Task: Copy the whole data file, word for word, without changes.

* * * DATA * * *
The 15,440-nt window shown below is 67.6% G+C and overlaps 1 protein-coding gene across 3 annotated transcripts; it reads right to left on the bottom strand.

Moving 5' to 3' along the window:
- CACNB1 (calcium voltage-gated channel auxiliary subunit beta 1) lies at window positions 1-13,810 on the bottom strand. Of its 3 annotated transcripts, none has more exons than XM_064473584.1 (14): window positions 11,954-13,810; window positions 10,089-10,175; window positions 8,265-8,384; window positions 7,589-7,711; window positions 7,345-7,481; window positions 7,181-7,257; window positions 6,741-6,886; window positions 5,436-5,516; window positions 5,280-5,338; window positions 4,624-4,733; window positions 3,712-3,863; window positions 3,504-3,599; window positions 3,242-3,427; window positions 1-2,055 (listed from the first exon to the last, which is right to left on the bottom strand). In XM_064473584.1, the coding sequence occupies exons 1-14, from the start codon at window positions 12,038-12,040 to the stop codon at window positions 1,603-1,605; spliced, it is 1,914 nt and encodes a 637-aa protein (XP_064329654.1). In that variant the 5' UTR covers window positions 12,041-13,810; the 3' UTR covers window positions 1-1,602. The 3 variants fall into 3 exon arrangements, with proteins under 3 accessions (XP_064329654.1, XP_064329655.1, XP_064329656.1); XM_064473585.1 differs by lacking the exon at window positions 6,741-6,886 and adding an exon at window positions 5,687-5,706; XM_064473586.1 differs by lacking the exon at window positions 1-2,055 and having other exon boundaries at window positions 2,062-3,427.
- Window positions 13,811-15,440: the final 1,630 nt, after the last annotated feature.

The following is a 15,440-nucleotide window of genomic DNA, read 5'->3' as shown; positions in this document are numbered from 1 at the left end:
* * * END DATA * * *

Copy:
The 15,440-nt window shown below is 67.6% G+C and overlaps 1 protein-coding gene across 3 annotated transcripts; it reads right to left on the bottom strand.

Moving 5' to 3' along the window:
- CACNB1 (calcium voltage-gated channel auxiliary subunit beta 1) lies at window positions 1-13,810 on the bottom strand. Of its 3 annotated transcripts, none has more exons than XM_064473584.1 (14): window positions 11,954-13,810; window positions 10,089-10,175; window positions 8,265-8,384; window positions 7,589-7,711; window positions 7,345-7,481; window positions 7,181-7,257; window positions 6,741-6,886; window positions 5,436-5,516; window positions 5,280-5,338; window positions 4,624-4,733; window positions 3,712-3,863; window positions 3,504-3,599; window positions 3,242-3,427; window positions 1-2,055 (listed from the first exon to the last, which is right to left on the bottom strand). In XM_064473584.1, the coding sequence occupies exons 1-14, from the start codon at window positions 12,038-12,040 to the stop codon at window positions 1,603-1,605; spliced, it is 1,914 nt and encodes a 637-aa protein (XP_064329654.1). In that variant the 5' UTR covers window positions 12,041-13,810; the 3' UTR covers window positions 1-1,602. The 3 variants fall into 3 exon arrangements, with proteins under 3 accessions (XP_064329654.1, XP_064329655.1, XP_064329656.1); XM_064473585.1 differs by lacking the exon at window positions 6,741-6,886 and adding an exon at window positions 5,687-5,706; XM_064473586.1 differs by lacking the exon at window positions 1-2,055 and having other exon boundaries at window positions 2,062-3,427.
- Window positions 13,811-15,440: the final 1,630 nt, after the last annotated feature.

The following is a 15,440-nucleotide window of genomic DNA, read 5'->3' as shown; positions in this document are numbered from 1 at the left end: